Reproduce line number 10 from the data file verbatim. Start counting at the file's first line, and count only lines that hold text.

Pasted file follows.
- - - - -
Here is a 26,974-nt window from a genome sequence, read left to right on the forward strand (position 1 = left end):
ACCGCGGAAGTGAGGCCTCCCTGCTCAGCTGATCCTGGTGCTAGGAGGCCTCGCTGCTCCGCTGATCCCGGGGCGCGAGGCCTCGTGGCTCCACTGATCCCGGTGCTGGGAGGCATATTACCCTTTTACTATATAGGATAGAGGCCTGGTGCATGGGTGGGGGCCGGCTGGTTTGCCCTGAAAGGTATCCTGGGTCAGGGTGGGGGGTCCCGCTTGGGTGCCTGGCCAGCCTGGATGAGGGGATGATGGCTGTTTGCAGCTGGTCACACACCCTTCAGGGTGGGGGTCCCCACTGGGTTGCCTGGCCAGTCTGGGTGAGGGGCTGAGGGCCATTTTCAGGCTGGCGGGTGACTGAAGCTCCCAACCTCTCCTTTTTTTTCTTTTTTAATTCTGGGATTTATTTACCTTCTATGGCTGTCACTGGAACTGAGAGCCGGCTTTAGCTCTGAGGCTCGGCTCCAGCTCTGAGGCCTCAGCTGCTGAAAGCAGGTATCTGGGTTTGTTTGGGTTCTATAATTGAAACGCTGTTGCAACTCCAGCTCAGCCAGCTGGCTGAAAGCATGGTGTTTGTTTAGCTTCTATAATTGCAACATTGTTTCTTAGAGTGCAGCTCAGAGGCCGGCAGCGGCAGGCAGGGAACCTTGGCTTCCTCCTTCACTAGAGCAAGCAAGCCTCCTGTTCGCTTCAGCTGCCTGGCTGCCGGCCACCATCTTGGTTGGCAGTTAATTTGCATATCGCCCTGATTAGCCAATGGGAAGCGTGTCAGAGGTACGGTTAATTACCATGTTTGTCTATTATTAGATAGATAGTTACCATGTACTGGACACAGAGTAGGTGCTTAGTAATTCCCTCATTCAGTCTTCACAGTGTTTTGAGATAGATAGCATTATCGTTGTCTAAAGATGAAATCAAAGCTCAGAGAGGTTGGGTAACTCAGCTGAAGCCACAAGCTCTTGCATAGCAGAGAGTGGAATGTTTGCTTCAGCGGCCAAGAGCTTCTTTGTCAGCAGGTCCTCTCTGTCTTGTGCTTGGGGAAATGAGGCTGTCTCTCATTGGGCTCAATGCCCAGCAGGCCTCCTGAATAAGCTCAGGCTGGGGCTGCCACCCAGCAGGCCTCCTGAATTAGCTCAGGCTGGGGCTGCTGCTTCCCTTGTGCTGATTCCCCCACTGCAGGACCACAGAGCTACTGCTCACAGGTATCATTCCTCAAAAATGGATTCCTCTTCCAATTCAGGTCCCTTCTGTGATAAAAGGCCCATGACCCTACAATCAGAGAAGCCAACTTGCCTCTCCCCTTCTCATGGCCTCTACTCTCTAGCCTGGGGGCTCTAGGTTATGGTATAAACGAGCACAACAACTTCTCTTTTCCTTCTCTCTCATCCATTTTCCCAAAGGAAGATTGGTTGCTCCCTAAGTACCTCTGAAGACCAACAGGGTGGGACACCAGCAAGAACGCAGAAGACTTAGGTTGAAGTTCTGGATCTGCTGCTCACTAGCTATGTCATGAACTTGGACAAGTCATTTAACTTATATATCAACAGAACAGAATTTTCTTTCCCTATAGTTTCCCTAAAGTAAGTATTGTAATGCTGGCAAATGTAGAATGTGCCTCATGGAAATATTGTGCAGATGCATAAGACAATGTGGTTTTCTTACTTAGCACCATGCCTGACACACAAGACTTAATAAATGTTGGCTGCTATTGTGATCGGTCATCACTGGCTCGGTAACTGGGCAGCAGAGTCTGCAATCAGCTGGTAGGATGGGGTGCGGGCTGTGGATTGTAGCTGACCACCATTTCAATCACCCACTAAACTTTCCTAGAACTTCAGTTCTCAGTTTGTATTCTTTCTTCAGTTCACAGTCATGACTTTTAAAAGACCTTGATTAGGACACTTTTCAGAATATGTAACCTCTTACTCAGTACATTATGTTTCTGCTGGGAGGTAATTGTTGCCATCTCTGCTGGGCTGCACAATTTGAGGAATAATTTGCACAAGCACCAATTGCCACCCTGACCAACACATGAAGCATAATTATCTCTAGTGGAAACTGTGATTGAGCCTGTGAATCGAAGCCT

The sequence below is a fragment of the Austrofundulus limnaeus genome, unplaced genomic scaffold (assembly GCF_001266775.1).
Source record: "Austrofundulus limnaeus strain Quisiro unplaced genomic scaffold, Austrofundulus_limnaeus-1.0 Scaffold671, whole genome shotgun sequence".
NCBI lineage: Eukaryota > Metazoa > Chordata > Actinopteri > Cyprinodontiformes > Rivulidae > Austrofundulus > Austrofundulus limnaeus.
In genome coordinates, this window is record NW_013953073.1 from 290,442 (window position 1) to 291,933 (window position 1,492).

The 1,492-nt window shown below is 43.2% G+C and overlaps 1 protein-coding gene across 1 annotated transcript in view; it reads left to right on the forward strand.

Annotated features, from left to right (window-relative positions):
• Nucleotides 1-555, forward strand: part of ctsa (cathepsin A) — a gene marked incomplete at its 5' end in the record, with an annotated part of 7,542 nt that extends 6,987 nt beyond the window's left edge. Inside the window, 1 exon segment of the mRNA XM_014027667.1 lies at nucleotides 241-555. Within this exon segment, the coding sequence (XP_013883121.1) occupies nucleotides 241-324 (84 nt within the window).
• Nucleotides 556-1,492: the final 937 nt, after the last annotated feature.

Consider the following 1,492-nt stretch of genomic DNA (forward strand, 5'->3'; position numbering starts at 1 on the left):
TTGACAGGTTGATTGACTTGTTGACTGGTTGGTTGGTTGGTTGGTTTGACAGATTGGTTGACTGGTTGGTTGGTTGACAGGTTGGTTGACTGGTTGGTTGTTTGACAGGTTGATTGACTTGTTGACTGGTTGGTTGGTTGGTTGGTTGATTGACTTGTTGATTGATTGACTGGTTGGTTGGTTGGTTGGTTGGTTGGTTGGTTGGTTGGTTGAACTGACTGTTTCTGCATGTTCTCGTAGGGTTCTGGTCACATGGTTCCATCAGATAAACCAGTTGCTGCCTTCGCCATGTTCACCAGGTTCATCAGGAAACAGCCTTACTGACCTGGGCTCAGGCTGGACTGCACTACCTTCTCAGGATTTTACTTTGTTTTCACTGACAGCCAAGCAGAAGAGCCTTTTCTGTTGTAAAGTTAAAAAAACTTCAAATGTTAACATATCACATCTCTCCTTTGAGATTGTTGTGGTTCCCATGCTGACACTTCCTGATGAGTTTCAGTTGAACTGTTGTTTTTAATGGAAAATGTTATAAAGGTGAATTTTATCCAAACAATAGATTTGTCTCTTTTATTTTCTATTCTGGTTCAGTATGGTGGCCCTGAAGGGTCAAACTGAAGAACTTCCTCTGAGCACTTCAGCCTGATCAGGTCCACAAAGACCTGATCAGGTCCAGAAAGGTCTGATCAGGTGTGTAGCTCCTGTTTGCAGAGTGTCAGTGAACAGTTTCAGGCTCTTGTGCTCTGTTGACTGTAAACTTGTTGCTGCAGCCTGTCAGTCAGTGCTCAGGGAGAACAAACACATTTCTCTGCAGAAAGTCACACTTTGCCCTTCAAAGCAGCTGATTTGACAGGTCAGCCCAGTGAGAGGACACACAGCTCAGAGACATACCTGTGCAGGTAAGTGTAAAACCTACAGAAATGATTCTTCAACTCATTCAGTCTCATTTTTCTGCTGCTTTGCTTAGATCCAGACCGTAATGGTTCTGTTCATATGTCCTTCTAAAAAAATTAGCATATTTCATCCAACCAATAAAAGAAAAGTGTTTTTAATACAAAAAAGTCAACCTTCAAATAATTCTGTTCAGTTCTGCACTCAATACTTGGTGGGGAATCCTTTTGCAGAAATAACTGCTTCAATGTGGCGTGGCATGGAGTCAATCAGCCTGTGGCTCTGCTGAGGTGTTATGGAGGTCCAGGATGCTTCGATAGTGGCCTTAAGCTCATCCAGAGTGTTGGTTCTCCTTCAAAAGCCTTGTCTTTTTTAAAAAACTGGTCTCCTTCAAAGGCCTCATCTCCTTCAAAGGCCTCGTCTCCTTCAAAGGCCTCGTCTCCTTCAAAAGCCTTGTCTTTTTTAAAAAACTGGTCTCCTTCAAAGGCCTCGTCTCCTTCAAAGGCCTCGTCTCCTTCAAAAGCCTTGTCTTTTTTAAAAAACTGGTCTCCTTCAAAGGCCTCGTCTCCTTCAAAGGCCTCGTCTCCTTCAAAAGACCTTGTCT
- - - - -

• Nucleotides 556-1,492: the final 937 nt, after the last annotated feature.